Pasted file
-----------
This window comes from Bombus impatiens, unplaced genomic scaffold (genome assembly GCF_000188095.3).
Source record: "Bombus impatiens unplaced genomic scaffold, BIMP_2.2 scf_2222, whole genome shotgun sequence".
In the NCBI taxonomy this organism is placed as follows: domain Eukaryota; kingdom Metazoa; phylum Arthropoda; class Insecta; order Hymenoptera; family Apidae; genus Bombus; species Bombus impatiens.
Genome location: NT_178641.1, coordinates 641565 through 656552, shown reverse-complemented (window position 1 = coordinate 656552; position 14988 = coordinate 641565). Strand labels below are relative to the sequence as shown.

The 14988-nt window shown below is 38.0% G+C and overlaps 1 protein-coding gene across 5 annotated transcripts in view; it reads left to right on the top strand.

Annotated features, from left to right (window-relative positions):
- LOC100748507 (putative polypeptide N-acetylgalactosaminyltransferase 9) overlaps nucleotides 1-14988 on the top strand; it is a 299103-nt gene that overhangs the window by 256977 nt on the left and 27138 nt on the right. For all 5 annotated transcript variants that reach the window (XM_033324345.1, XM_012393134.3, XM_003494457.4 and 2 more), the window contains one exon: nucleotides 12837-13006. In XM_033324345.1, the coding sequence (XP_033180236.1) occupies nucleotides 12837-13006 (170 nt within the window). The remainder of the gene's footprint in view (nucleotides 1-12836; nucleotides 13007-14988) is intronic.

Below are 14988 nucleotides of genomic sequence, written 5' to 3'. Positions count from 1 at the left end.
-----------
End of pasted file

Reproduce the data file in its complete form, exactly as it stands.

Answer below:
This window comes from Bombus impatiens, unplaced genomic scaffold (genome assembly GCF_000188095.3).
Source record: "Bombus impatiens unplaced genomic scaffold, BIMP_2.2 scf_2222, whole genome shotgun sequence".
In the NCBI taxonomy this organism is placed as follows: domain Eukaryota; kingdom Metazoa; phylum Arthropoda; class Insecta; order Hymenoptera; family Apidae; genus Bombus; species Bombus impatiens.
Genome location: NT_178641.1, coordinates 641565 through 656552, shown reverse-complemented (window position 1 = coordinate 656552; position 14988 = coordinate 641565). Strand labels below are relative to the sequence as shown.

The 14988-nt window shown below is 38.0% G+C and overlaps 1 protein-coding gene across 5 annotated transcripts in view; it reads left to right on the top strand.

Annotated features, from left to right (window-relative positions):
- LOC100748507 (putative polypeptide N-acetylgalactosaminyltransferase 9) overlaps nucleotides 1-14988 on the top strand; it is a 299103-nt gene that overhangs the window by 256977 nt on the left and 27138 nt on the right. For all 5 annotated transcript variants that reach the window (XM_033324345.1, XM_012393134.3, XM_003494457.4 and 2 more), the window contains one exon: nucleotides 12837-13006. In XM_033324345.1, the coding sequence (XP_033180236.1) occupies nucleotides 12837-13006 (170 nt within the window). The remainder of the gene's footprint in view (nucleotides 1-12836; nucleotides 13007-14988) is intronic.

Below are 14988 nucleotides of genomic sequence, written 5' to 3'. Positions count from 1 at the left end.